and leukotrienes. However, when COX‑2 uses EPA as its fuel, it produces anti-
inflammatory chemicals such as PGE3 and LTB5. In this way, fish oil has similar
effects as nonsteroidal anti-inflammatories (NSAIDS, e.g. aspirin), but without
the gastrointestinal side effects.


NEM®

Natural eggshell membrane (NEM®) has been shown to improve joint pain
and stiffness associated with osteoarthritis. NEM is a proprietary extract with
pilot studies and a randomized controlled trial demonstrating sizeable
improvements as early as seven days. Supplementation with 500 mg of NEM
for eight weeks was shown to reduce knee pain and stiffness compared to
placebo at all time points. After only 10 days, pain was reduced 15%
compared to placebo.


Boswellia

An Ayurvedic herb also known as frankincense, it has been shown to reduce
inflammation associated with osteoarthritis of the knee. Boswellic acids inhibit
5‑lipoxygenase (5‑LOX), the enzyme responsible for the production of
proinflammatory leukotrienes from arachidonic acid. In clinical trials, boswellia
extract has repeatedly been shown to improve pain and functional ability as
early as seven days.


Curcumin

An extract of turmeric, it has been shown to decrease inflammatory chemicals
in patients with osteoarthritis. Administration of curcumin to 100 patients with
osteoarthritis resulted in significant decreases in a series of inflammatory
markers including interleukin [IL]‑1β, IL‑6, soluble CD40 ligand [sCD40L],
soluble vascular cell adhesion molecule (sVCAM)‑1, and erythrocyte
sedimentation rate [ESR]. There were also significant improvements in joint
pain, stiffness, and range of motion, as well as improvements in the distance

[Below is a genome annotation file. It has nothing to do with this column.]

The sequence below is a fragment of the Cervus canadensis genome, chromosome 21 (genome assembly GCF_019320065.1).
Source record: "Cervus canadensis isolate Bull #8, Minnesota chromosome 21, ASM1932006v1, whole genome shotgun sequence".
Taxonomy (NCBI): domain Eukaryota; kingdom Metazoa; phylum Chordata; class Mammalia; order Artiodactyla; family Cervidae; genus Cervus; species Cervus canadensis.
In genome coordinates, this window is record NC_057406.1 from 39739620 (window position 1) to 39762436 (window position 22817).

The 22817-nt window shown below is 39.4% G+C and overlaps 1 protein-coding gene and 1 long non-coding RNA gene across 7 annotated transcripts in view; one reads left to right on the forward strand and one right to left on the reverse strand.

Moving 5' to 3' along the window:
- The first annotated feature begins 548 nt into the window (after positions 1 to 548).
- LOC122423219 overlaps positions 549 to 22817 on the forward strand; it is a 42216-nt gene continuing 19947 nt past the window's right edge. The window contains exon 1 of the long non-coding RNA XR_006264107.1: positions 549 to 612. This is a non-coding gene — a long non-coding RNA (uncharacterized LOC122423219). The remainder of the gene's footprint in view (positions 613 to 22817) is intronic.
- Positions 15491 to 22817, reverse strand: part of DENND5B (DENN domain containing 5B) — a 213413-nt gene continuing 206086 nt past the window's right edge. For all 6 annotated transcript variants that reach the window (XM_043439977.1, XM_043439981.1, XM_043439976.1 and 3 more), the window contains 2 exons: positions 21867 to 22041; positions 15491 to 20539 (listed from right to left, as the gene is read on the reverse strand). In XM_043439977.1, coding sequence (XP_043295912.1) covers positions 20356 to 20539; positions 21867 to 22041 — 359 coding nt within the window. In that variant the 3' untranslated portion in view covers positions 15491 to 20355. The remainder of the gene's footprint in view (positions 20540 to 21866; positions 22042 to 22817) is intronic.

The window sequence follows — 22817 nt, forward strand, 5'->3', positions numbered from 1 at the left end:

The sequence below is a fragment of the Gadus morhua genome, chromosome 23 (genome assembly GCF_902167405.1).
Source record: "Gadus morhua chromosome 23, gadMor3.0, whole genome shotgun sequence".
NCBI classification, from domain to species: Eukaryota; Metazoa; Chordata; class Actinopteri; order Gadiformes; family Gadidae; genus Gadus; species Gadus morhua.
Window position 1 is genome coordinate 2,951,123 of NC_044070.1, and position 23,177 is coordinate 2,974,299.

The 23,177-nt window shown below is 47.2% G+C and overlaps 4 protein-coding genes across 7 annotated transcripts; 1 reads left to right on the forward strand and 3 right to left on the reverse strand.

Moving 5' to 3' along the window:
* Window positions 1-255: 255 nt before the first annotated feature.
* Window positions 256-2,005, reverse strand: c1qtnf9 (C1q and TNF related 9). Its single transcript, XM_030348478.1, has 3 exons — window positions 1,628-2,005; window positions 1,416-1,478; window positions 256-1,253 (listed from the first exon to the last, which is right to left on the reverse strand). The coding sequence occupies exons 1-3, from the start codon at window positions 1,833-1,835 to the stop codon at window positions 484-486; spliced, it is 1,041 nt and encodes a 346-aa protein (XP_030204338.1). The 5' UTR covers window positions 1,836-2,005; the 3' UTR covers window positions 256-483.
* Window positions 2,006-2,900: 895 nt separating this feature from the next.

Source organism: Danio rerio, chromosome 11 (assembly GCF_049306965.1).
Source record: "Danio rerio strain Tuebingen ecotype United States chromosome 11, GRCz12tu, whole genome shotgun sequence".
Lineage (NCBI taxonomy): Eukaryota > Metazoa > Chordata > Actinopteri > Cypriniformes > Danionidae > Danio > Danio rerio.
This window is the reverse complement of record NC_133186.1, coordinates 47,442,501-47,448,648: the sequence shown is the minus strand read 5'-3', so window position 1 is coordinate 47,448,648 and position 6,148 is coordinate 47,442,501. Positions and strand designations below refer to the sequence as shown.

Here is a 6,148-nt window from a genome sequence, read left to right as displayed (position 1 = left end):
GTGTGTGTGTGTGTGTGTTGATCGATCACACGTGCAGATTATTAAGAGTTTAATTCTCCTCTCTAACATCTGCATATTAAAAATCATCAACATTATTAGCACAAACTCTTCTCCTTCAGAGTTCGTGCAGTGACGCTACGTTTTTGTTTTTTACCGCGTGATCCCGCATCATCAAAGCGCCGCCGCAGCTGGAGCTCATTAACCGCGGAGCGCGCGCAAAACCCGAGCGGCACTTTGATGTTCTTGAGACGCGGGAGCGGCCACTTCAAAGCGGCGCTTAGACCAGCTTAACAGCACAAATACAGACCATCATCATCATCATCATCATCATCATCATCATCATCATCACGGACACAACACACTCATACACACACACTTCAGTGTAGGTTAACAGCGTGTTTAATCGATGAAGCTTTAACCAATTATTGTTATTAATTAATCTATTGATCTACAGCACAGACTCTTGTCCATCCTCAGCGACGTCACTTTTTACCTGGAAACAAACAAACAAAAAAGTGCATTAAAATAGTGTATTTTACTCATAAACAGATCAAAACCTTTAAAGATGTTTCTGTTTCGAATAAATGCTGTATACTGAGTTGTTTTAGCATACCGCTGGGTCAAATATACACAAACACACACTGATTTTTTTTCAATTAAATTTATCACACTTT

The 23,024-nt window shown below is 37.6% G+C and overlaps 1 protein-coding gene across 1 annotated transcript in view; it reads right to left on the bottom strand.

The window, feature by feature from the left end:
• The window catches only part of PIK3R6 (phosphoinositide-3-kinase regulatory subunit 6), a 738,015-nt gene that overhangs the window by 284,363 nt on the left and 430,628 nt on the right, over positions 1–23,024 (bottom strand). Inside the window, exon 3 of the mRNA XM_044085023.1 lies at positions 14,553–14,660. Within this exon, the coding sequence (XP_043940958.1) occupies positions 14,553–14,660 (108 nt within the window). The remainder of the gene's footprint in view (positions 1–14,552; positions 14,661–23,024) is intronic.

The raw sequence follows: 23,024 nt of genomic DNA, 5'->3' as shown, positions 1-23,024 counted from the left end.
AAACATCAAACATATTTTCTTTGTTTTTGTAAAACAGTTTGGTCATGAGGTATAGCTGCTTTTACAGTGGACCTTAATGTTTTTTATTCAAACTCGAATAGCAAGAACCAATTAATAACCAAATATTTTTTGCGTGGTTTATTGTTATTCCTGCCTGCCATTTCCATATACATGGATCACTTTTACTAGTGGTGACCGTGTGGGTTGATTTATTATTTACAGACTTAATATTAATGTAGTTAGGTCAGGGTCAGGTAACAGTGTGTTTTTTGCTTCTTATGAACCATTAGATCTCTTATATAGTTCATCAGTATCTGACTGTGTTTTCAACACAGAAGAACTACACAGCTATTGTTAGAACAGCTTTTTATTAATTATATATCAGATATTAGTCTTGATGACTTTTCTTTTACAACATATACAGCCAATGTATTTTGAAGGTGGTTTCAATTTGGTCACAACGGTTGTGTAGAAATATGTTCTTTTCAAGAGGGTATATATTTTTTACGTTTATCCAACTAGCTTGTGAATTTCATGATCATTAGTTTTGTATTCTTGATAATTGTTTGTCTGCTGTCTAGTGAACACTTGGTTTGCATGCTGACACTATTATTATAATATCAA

that patients were able to walk on a treadmill test.


Probiotics

In patients with rheumatoid arthritis (RA), supplementation with probiotics
may also be helpful. In a 2018 meta-analysis of four randomized controlled
trials including 153 participants, results showed a small decrease in C‑
reactive protein (CRP), an inflammatory marker, as well as in ratings of
disease activity. Other randomized trials have shown that probiotic
supplementation was able to reduce the disease activity score of 28 joints
as well as CRP protein, insulin levels, and measures of blood glucose control.


Vitamin D

Since it is an immune modulator, vitamin D may be a helpful addition for
patients with arthritis. This is especially the case in patients with rheumatoid
arthritis who may be on steroidal immunosuppressant medications, since
these can negatively affect bone health. A recent study found that
supplementation with vitamin D alongside standard medications
(glucocorticoids or steroids and methotrexate) resulted in significantly better
overall health as reported by patients. Another study in patients with
osteoarthritis (wear-and-tear arthritis) found that sufficient vitamin D status
was associated with significantly less loss of tibial cartilage volume, less
increase in effusion-synovitis volume, and less loss of Western Ontario and
McMaster Universities Arthritis Index (WOMAC) physical function, compared
with those patients who had insufficient vitamin D status.
 



Natural therapies can help keep you healthy, pain-free,
and active.

 

 Philip Rouchotas, MSc, ND

 Well-known in the community as a naturopathic doctor,
 associate professor, and editor-in-chief of Integrated 
 Healthcare Practitioners.